International pressure

Accompanying geopolitical challenges and supply chain management problems is this international pressure for companies to take more responsibility to ensure an ethical supply chain. This pressure has taken the form in the U.S. as an Executive Order regarding the country’s own supply chain as well as the Uyghur Forced Labor Prevention Act. This specifically targets the Xinjiang Uyghur Autonomous Region within China and forbids the import of goods from the region. The law is a marker of things to come, and companies need to be aware of any potential labor problems within the regions their suppliers operate.

This movement isn’t just limited to the U.S. either. The anticipated EU Mandatory Due Diligence Directive takes aim at supply chain transparency as well. This directive stresses that human rights violations and breaches of social and environmental standards can be the result of an undertaking’s own activities or of those under their control and along their value chain.

It, therefore, underlines that due diligence by organizations should encompass their entire supply chain and, if a problem is found at one end of the supply chain, then the other end is at least partially responsible.

How to leverage data to mitigate risk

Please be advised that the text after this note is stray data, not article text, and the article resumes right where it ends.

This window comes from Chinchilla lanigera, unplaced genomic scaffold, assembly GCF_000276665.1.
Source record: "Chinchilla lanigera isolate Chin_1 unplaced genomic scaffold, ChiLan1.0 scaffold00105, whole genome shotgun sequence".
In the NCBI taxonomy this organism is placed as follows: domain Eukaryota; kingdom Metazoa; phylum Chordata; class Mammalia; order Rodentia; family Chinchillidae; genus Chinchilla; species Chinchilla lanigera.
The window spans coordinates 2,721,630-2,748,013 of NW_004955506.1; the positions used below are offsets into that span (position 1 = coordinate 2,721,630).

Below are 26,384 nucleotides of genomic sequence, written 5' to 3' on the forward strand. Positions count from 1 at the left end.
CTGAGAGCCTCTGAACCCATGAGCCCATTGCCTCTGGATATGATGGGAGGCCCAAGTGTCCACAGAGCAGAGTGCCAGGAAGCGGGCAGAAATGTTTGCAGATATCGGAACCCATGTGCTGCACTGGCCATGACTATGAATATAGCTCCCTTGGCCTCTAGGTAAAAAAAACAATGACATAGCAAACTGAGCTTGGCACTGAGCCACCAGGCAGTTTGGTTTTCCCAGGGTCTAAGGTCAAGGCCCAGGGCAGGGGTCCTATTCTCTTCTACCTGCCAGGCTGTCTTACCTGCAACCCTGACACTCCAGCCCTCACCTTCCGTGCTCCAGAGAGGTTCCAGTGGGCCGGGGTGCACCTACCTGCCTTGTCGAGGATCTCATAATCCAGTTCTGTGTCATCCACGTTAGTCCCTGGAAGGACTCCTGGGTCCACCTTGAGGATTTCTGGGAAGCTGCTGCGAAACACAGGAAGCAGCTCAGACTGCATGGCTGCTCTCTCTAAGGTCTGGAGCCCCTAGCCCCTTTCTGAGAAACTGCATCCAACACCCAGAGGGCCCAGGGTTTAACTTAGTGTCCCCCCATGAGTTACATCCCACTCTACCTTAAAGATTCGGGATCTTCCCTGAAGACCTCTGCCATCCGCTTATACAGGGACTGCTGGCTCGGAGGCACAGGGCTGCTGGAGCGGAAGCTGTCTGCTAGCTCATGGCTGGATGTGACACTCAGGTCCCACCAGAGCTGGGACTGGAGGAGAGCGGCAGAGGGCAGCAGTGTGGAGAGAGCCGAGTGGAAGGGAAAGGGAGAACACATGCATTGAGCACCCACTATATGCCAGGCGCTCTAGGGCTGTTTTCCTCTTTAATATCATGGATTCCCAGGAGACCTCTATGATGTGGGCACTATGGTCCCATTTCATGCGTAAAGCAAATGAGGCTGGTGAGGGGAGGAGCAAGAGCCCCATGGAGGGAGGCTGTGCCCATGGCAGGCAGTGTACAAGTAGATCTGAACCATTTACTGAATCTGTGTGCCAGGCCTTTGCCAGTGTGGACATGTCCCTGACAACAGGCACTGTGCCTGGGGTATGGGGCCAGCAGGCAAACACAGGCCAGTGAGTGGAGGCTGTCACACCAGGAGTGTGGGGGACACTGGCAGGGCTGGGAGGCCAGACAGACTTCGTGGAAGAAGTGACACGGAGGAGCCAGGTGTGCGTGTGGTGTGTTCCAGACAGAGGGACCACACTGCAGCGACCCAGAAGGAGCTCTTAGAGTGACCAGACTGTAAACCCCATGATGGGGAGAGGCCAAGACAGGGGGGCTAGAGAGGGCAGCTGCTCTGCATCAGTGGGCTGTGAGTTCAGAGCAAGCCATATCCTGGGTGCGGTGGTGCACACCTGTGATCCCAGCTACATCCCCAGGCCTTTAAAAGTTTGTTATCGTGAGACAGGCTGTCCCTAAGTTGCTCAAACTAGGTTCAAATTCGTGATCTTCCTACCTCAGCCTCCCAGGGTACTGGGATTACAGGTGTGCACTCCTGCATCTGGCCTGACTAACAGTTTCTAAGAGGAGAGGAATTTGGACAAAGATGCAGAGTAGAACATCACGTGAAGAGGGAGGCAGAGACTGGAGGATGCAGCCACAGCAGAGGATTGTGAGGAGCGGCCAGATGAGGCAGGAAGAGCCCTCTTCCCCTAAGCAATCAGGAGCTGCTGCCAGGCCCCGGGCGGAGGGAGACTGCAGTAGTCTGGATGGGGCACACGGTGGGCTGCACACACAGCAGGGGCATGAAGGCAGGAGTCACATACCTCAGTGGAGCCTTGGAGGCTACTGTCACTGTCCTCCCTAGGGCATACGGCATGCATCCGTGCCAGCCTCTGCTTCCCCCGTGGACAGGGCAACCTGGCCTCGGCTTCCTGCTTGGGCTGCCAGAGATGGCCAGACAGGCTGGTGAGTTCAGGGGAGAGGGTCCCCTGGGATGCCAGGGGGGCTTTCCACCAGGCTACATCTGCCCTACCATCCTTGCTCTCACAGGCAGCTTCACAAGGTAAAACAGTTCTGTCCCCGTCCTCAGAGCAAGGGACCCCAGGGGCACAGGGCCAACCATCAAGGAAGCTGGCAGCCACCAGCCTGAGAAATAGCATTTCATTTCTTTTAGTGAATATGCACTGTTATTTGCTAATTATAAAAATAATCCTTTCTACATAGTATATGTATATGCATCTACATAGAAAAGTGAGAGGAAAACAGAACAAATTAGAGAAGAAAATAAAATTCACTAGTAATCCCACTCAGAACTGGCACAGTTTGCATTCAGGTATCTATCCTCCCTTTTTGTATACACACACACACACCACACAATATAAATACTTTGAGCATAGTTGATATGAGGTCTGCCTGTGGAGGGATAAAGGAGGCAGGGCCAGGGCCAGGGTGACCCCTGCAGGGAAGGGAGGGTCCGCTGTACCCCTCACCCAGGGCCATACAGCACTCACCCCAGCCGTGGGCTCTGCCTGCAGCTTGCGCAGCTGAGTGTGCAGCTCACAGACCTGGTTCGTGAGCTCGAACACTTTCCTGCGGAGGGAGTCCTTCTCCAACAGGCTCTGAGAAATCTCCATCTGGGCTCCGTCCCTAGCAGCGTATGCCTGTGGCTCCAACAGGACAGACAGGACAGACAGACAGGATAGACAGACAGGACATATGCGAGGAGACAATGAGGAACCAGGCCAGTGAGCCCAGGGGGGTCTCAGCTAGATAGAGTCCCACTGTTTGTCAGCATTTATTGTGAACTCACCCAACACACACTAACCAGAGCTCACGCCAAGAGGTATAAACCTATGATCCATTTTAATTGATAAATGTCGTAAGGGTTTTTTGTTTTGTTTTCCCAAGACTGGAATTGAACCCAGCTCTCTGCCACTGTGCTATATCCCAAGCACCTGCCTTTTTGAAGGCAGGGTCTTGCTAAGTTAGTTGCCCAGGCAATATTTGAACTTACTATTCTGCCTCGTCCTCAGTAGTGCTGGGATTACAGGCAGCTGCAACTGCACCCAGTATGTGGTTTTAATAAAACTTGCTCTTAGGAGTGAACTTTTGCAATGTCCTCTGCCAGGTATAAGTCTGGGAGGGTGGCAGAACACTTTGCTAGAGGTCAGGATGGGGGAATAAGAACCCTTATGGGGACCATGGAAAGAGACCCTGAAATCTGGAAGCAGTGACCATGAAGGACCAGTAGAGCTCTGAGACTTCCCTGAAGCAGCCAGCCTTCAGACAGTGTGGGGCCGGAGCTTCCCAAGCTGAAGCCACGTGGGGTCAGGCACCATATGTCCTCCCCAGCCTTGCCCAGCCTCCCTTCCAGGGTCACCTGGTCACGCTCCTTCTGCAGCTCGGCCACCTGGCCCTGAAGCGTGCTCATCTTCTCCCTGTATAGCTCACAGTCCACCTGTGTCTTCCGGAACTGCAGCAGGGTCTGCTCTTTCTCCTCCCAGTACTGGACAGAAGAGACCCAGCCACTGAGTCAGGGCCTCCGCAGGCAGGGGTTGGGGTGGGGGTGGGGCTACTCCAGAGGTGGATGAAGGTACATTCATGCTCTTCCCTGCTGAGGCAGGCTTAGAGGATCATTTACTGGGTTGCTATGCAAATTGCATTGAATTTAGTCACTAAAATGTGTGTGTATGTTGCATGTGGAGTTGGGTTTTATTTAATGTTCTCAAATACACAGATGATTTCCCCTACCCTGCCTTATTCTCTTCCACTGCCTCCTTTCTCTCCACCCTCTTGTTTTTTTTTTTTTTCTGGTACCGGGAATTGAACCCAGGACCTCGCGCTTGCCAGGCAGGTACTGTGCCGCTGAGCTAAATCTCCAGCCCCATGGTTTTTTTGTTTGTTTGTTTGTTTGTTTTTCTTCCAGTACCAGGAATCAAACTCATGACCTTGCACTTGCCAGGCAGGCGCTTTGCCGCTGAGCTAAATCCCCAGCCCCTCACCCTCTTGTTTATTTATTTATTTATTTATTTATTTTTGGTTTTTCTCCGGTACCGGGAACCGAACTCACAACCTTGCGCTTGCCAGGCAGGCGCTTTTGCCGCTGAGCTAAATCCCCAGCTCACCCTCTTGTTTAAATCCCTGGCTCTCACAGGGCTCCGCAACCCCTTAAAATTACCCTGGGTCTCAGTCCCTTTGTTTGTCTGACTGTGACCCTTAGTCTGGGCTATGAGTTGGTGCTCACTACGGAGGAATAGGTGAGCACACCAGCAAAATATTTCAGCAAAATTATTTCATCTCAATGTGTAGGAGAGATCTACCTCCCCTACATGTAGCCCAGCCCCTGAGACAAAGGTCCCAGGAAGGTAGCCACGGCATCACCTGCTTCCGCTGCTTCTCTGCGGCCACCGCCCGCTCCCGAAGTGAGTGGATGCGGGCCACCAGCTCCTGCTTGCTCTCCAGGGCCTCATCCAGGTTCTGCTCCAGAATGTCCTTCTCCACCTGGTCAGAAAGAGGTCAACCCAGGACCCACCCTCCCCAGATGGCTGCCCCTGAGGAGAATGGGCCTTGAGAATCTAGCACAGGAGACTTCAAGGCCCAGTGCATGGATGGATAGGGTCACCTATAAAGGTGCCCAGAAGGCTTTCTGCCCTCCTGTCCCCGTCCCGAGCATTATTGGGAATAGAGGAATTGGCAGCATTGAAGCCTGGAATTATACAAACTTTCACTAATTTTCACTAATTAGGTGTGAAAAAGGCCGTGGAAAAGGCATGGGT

The challenges of maintaining secure supply chains and the increased responsibility lawmakers have placed on companies can be significant hurdles, but they do not have to be insurmountable. When it comes to managing supply chains and vetting vendors and suppliers, leveraging data can be the answer. As the upcoming legislation for the European Union suggests, companies need to do their due diligence when assessing current or future vendors and suppliers. Data points that need to be investigated when weighing a potential partnership include:

  • Location: At the top of everyone’s mind in the Spring of 2022 is the current conflict in Eastern Europe. The sanctions imposed on Russia and the availability of suppliers in Ukraine are an important reminder that potential geopolitical risks need to be assessed when vetting vendors.
  • Communication: While hard to quantify, communication can be equally important. Speaking with other partners and investigating some of their experiences can save a company from getting into a challenging situation with a vendor who provides little feedback.